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Local News

  • Resident among DePaul University's graduating class

    DePaul University announced that Ashley Vanover of Campbellsville graduated from DePaul University in Chicago this summer. It was DePaul's 112th commencement.

    Serving more than 25,000 students, DePaul University is the nation's largest Catholic university and offers programs, many nationally ranked, in the liberal arts and sciences, education, commerce, law, computer technology, music and theater.

    More information about DePaul's exceptional academic programs can be found at www.depaul.edu.

  • School menus for Sept. 12-16

    Campbellsville Independent

    Sept. 12-16

    Monday - Crispitos with salsa, Mexican rice, refried beans, pineapple slice and milk. Choice of chuckwagon.

    Tuesday - Chicken nuggets, mashed potatoes, lima beans, fruit salad and milk. Choice of corn dog.

    Wednesday - Grilled cheese, potato wedges, carrot sticks with dip, chocolate cake and milk. Choice of pork chop.

    Thursday - Spaghetti with meat sauce, tossed salad, hash brown, peaches, garlic bread and milk. Choice of chicken-fried steak.

  • Council approves water line project

    Campbellsville water customers will soon notice improved water quality and pressure.

    During its regular meeting Tuesday, Campbellsville City Council members approved a resolution that would begin a $1.8 million water line improvement project.

    David Bowles of Monarch Engineering told Council members that the city was among 25 out of 203 applicants approved by the state for water projects.

    The approval offers the city a $656,000 grant and a 20-year $1.2 million loan at 1 percent interest.

  • Study reveals CU impact on county is $93 million-plus

    Campbellsville University has a total economic impact from its operations of more than $93 million in Taylor County and total local tax revenues generated by CU operations of more than $1.3 million, according to a new study recently completed by Younger Associates of Jackson, Tenn., a national research firm.

    The economic impact of Campbellsville University and all the related operations is a measure of the total number of dollars that flow through the Taylor County economy each year because of the university.

  • Library renovation hits snag

    Faced with higher renovation costs than expected, the Taylor County Library Board may seek a new architect to plan the renovation of the former Gabehart Lumber building.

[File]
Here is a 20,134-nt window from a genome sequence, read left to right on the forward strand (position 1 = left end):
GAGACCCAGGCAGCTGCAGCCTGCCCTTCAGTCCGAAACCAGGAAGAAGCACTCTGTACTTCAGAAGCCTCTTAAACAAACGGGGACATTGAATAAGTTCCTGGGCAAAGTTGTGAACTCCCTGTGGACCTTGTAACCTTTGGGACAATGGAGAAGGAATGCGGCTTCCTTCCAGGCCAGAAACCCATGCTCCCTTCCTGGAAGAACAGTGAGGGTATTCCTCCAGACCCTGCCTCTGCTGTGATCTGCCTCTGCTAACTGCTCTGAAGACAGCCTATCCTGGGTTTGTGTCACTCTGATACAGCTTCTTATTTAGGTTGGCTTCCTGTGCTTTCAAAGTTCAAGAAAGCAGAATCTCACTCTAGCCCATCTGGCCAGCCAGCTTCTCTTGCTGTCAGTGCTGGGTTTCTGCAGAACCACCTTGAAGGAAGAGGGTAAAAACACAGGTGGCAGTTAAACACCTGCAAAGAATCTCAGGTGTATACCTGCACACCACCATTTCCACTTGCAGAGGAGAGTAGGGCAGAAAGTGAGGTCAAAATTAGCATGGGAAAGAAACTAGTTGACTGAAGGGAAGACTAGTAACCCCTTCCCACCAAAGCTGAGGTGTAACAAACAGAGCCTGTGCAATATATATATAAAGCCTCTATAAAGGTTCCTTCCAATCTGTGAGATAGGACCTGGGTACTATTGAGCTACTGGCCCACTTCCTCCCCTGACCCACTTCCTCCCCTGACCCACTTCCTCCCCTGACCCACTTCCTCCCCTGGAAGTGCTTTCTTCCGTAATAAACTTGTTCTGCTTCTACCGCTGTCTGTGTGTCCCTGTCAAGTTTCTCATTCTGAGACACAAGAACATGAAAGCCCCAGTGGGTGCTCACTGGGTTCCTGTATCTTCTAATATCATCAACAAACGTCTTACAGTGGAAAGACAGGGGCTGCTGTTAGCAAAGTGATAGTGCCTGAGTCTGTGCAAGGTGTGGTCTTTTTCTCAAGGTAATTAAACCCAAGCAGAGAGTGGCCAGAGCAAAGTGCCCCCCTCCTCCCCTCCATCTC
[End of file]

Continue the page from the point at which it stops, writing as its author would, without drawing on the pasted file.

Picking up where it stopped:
In December, the Library Board approved purchasing the land from owner Christine Gabehart. The library traded the property it bought from Ancil Reynolds in 2007, which is valued at $305,000, and paid Gabehart $225,000. Gabehart has since sold the land back to Reynolds for $225,000.

  • Exercise in disguise

    The thumping rhythm of Latin music blasts from the speakers. In unison, they all leap into the air, many of them smiling all the while.

    It's exercise in disguise, better known as Zumba, and those in Friday night's class at Xtreme Fitness seems to be enjoying every second.

    "It's a stress relief," says Robin Mendez. "It's fun. There's no pressure. Just listen to the music and get into it. It's so fun that you don't realize that you are getting exercise."

  • In their Honor

    They prayed, sang and honored those who serve Taylor County.

    A group of about 40 people gathered on Main Street this past Saturday night in tribute to local first responders.

    Tri-County Car Club and Happy Days Ole Time Soda Fountain and Grille host "Mainstreet Saturdaynights" each Saturday from April through October. This past Saturday, organizers honored first responders from local rescue, fire, sheriff and police departments.

    There were classic cars on display, live music from the Lauritzen family, door prizes and trivia.

  • We remember: 10 years later

    The News-Journal asked readers to remember where they were and what they were doing on Sept. 11, 2001, when they first learned about al Qaeda's terrorist attacks on our country.

    In interviews with the News-Journal, residents said they were shocked at the horrific events that unfolded that day.

    That's why we wanted to produce a special remembrance issue recognizing the 10th year since those attacks.

    A public memorial service is planned for 2 p.m. on Sunday, Sept. 11 at the Johnny Edrington Memorial at Miller Park.

  • Local historic farms to be surveyed

    The farms of Taylor County will soon be receiving special attention from historians. A survey of historic rural sites, conducted by the Kentucky Heritage Council and staff from the Kentucky Archaeological Survey at the University of Kentucky, will begin this month.
    A public meeting will be take place on Tuesday, Sept. 13 at the Taylor County Cooperative Extension Agency Office, located at 1143 S. Columbia Ave., at 6 p.m.

  • Arizona man charged with DUI, fleeing from police

    An Arizona man was arrested and charged after he allegedly drove drunk and fled from police.
    Alex H. Tolmachoff, 22, of 21131 N. 79th Ave. in Peoria was arrested Sunday, Aug. 28 at 3:28 a.m.
    According to an arrest citation, Campbellsville Police received a call that a man had left BP on Broadway without paying for gas.
    Campbellsville Police Patrolman Daniel Forbis wrote in court records that Officer Scotty Perian found Tolmachoff’s vehicle on West Main Street. However, after Perian turned on his emergency lights, Tolmachoff allegedly fled.